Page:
Aside from the obvious, what is “the beginning”? What does it do? What purpose does it serve?
I like to think of the beginning as the introduction. It’s where you introduce your setting, characters, and character goals/conflicts while capturing the reader’s attention and avoiding boring backstory.
There’s no set length for a beginning. It can be the first chapter or the first few chapters. A lot of it will depend on the type of book you’re writing, as well as your writing style. Take as long as you need to, but avoid the temptation to write backstory. The beginning marks the start of the story (not the start of the characters’ lives). Don’t bog down the reader with a six chapter set-up, just get to the main event.
So how do you start? I polled the pros and pooled together their advice. I’ve taken their suggestions and added it to my experience to present you with Beginning Writing Tips:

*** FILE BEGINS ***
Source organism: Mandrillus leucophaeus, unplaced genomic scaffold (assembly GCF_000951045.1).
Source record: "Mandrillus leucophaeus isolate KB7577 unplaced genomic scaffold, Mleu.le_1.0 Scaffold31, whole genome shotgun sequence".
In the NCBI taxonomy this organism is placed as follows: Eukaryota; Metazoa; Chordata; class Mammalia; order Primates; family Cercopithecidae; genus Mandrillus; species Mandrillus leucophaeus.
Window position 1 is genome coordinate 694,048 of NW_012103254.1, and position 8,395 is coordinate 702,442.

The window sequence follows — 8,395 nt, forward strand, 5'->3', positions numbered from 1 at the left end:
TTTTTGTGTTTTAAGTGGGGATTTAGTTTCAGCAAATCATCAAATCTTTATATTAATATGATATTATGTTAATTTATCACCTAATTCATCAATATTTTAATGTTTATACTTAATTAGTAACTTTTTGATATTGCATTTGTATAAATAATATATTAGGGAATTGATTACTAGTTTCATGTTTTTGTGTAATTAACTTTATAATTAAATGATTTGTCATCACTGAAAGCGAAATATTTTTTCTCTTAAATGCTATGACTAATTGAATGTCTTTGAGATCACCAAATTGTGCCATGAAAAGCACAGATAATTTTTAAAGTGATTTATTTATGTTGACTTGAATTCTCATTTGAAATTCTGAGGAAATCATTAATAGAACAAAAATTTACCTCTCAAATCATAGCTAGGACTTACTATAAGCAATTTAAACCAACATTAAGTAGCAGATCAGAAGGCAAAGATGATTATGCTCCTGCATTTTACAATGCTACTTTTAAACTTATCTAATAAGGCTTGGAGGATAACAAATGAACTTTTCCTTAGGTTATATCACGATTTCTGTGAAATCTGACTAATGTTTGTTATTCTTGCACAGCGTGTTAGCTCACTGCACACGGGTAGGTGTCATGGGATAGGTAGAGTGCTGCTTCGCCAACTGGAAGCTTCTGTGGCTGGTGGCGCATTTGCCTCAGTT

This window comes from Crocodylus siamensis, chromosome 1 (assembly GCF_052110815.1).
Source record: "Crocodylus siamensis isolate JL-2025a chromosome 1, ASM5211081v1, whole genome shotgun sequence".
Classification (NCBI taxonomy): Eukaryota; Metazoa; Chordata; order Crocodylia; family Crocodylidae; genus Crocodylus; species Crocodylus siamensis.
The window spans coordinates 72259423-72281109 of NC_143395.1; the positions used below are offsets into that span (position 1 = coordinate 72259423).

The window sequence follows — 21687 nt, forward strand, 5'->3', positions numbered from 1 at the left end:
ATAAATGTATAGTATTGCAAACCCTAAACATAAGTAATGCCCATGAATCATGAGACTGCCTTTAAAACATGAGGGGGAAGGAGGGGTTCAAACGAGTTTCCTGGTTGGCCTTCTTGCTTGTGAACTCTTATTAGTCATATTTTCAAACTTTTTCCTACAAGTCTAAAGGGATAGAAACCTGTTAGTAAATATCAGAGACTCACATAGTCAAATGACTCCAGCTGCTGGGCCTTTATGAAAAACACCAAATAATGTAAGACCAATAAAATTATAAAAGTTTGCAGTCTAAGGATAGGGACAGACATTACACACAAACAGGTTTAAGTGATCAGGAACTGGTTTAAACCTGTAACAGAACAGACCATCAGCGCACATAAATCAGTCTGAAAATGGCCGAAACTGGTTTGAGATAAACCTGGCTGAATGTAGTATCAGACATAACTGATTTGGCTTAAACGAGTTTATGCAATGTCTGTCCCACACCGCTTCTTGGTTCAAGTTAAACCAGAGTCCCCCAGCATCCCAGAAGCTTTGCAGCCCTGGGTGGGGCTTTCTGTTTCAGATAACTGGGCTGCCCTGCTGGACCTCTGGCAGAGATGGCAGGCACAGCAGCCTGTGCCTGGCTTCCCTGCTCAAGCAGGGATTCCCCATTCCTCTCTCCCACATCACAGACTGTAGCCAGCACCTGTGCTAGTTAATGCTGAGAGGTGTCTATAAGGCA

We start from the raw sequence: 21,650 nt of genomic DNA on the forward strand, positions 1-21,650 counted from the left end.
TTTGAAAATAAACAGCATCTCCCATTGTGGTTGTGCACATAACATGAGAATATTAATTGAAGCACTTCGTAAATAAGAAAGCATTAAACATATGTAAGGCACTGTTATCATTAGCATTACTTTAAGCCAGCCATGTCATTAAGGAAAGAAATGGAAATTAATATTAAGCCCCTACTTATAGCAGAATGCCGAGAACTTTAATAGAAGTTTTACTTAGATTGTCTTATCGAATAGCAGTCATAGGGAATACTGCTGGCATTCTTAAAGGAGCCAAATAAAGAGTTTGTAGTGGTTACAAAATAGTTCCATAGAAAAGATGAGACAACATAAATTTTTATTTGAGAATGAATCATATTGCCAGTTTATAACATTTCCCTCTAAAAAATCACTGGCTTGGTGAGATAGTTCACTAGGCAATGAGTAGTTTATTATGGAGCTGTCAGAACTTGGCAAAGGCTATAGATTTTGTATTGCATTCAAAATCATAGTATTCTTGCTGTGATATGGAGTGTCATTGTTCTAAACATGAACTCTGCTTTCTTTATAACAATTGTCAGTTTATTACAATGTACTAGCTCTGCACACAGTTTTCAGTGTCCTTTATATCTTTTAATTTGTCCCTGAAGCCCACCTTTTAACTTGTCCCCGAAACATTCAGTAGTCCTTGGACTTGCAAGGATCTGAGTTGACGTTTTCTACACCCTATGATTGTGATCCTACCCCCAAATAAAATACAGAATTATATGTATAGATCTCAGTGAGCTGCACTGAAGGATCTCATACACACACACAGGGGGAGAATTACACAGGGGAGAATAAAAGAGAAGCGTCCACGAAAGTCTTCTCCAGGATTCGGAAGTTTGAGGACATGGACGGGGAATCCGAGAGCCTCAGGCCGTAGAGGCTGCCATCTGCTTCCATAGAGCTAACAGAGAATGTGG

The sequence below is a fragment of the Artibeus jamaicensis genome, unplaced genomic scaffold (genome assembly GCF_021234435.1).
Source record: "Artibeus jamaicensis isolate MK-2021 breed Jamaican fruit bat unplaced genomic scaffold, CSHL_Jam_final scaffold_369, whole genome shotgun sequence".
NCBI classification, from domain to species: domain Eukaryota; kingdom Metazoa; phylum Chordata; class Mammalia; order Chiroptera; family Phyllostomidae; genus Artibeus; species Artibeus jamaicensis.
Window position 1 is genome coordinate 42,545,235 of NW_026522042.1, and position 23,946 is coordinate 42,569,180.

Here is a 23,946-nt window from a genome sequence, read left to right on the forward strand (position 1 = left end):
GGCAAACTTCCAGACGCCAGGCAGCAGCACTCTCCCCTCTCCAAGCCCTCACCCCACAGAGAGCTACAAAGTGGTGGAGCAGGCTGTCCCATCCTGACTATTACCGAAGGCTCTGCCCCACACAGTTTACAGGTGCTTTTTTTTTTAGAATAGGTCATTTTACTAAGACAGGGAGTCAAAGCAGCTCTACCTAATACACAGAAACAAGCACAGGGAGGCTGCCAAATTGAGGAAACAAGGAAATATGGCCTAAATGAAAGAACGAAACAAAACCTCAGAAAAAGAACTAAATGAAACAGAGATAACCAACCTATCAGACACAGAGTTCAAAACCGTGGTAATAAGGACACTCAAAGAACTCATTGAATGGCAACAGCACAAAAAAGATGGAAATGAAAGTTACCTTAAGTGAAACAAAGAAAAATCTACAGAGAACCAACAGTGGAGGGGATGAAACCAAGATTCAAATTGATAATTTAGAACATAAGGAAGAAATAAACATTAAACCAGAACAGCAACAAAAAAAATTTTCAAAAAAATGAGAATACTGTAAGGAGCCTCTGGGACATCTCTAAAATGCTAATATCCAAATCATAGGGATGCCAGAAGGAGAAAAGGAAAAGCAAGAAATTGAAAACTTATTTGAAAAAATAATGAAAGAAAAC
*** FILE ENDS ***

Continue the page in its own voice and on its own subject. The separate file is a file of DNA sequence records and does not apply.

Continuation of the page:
1. Start writing. If you worry too much about getting the beginning just right, you’ll never get anywhere. Sit down and write.
2. Evaluate your work (and be honest!). Things to look for:
– Where does the story really start?
– What’s happening? (Irrelevant action and everyday events don’t work – we don’t want a car chase in a sweet romance, nor do we want to watch the hero take a shower and brush his teeth).
3. Write, edit, move on, repeat. Beginnings are hard to write. Don’t obsess over it. Take the time to honestly and carefully edit it, but then move on. Write the rest of the story. You’ll end up re-reading and revising your manuscript multiple times (that includes your beginning). If it’s not quite perfect on your first shot, don’t worry. Keep writing, and come back to it.
After you’ve finished writing your beginning, you’ll want to go back and focus on your hook – that thing on the first page (in the first paragraph, the first line) that grabs your reader (agent and editor) and pulls them into the story. We’ll look at that next.
For now – what tricks/techniques have you learned for writing great beginnings?